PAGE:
The Bhagavad Gita – Chapter 8
The Yoga of the Imperishable Brahman
1. What is that Brahman?
What is the original self?
What is action (karma), O Best of Men?
What is said to be the higher and what the lower domain?
2. How and what is the sacrifice here in this body, O Slayer of Madhu?
And how are you to be cognized by those of disciplined self
At the time of death?
The Blessed One said:
3. The imperishable is Brahman, the supreme;
The higher self is called its very essence (svabhāuah):
And karman is the creative force that causes creatures to exist.
4. A perishable condition is the basis of the lower domain;
The purusa (vision) is the basis of the higher domain;
I am the ground of all sacrifice here in the body, O best of the embodied ones.
5. And at the time of death,
Whoever, leaving the body remembers me alone,
He attains my being: of this there is no doubt.
6. Whatever is in his mind at the time of death, O Son of Kuntī,
Only that he becomes; embodied in that state.
7. Therefore, think on me at all times and fight;
With mind and understanding joined to me,
Without doubt you will come to me alone.
8. He who is disciplined by the effort of yoga, not wandering elsewhere,
And concentrates on the supreme shining vision (purusa),
He goes to him, O Son of Prthā.
9. He who meditates on the ancient seer, the ruler,
Who is more minute than minute, the supporter of all,
Incomprehensible in form, sun-colored and beyond darkness:
10. He, engaged in devotion with an immovable mind
And having succeeded by virtue of this disciplined effort (yoga)
In making his life-breath go to the mid-point between his eyebrows,
He, at the time of death, attains shining fullness of vision (purusa).
11. That which the Veda-knowers designate as the imperishable,
Which the restrained ones free of passion enter,
And desiring which they undertake a life of chastity:
That abode, I will declare to you briefly.
12. He who controls all the gates of the body
And confines the mind to the heart,
Has set his breath in the head
And established himself in concentration by yoga,
13. He who utters Om, which is Brahman,
Meditates on me as he goes forth and abandons his body,
He reaches the highest goal.
14. He whose thought is never on anything but me,
Who constantly remembers me:
For that man of disciplined effort ever disciplined,
I am easily reached, O Son of Prthā.
15. Having come to me,
Those men of great self do not go to rebirth
The place of pain and impermanence,
But have reached the supreme fullness.
16. The worlds from the realm of Brahma down,
Are subject to rebirth, O Arjuna;
But having come to me, O Son of Kuntī,
There is no rebirth.
17. The men who know the day of Brahma, long as a thousand ages,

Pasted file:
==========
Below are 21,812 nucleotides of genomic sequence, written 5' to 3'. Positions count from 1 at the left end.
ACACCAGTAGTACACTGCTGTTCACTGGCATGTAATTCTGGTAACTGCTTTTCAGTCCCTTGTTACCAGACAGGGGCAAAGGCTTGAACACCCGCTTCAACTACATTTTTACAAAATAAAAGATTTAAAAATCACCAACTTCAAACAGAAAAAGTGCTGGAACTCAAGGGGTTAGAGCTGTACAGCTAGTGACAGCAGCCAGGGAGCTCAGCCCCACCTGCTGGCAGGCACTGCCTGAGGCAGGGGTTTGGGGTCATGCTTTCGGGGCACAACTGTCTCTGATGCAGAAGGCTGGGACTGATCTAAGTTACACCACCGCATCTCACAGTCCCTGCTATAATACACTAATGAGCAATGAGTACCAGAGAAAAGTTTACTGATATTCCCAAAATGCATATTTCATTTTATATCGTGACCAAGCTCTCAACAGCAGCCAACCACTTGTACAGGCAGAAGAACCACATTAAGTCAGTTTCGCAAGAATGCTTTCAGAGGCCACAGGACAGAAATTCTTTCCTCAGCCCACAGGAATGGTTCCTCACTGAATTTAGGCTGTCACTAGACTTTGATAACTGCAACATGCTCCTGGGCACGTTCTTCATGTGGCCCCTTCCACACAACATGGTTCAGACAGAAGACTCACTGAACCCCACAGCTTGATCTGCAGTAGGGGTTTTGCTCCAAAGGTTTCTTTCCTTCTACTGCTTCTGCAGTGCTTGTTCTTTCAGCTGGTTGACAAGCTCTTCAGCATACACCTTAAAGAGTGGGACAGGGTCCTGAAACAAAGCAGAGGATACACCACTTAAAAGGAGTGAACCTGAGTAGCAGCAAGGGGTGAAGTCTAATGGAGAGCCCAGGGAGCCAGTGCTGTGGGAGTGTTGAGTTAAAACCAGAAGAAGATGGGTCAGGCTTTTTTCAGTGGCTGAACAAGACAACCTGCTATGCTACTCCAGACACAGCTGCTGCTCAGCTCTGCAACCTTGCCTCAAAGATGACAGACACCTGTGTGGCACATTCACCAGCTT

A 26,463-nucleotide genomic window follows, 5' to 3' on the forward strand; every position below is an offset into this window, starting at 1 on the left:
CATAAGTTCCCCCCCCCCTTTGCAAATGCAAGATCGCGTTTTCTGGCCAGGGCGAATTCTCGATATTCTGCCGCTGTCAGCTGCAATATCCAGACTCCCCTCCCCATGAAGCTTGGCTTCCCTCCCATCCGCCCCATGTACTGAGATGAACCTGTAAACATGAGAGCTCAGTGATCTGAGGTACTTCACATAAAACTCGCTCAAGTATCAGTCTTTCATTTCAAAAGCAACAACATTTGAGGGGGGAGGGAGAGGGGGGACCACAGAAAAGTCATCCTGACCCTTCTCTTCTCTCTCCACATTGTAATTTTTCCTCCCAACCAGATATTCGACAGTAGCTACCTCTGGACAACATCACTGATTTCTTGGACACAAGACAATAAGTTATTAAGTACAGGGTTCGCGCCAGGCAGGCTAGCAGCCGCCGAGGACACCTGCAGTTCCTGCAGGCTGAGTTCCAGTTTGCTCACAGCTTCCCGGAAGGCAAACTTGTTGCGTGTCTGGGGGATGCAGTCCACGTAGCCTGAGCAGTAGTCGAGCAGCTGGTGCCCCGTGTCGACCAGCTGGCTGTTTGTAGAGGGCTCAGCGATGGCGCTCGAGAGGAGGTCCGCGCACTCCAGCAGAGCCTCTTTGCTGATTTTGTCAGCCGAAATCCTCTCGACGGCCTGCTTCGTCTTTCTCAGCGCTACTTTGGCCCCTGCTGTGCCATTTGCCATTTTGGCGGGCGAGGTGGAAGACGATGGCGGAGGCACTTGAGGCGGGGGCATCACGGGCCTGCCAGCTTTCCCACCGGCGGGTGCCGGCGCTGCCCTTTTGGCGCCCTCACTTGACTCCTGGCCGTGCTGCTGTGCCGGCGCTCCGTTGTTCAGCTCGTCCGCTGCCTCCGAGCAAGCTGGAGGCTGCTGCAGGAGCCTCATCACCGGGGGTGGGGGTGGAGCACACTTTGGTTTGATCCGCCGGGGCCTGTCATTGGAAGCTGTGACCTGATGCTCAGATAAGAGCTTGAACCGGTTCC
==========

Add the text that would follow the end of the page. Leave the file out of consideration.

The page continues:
And the night of Brahma, equally as long,
Are knowers of what day and night are.
18. All apparent things arise from the non-apparent at the coming of day,
And at the coming of night they are dissolved there,
In this so-called nonapparent.
19. This very same multitude of beings,
Coming forth repeatedly,
Dissolve helplessly at the coming of night, O Son of Prthā,
And arises at the coming of day.
20. Higher than this nonapparent state is another nonapparent state,
Which does not perish even with the perishing of all beings.
21. It is called the imperishable, and the supreme destination,
Those who reach it do not return.
This is my supreme dwelling place.
22. This is the fullness of vision,
By whom all this is pervaded, In whom all beings stand.
It is to be gained by unswerving dedication.
23. O Best of the Bhāratas,
I will declare that time at which men of discipline, |
Depart, go and do not return,
And when they depart, but do return.
24. Fire, light, day, the bright half of the lunar cycle,
The six months of the sun’s northerly course:
Departing then, men who are knowers of Brahman
Go to Brahman.
25. Smoke, night, the dark half of the lunar period,
The six months of the sun’s southerly course:
Departing then, the man of discipline
Reaches the light of the moon and returns.
26. These bright and dark paths of the world
Are thought to be everlasting:
By one, man goes and does not return,
By the other, man returns.
27. The man of discipline who knows these paths, O Son of Prthā, Is not deluded.
Therefore, at all times be engaged in disciplined effort, O Arjuna.
28. The yogin who knows all this,
Transcends the fruit of deeds assigned in the Veda,
In sacrifices, austerities and alms-giving,
And goes to the supreme and primal place.
This is the end of the eighth chapter, entitled “The Yoga of the Imperishable Brahman” akṣara-brahma-yoga.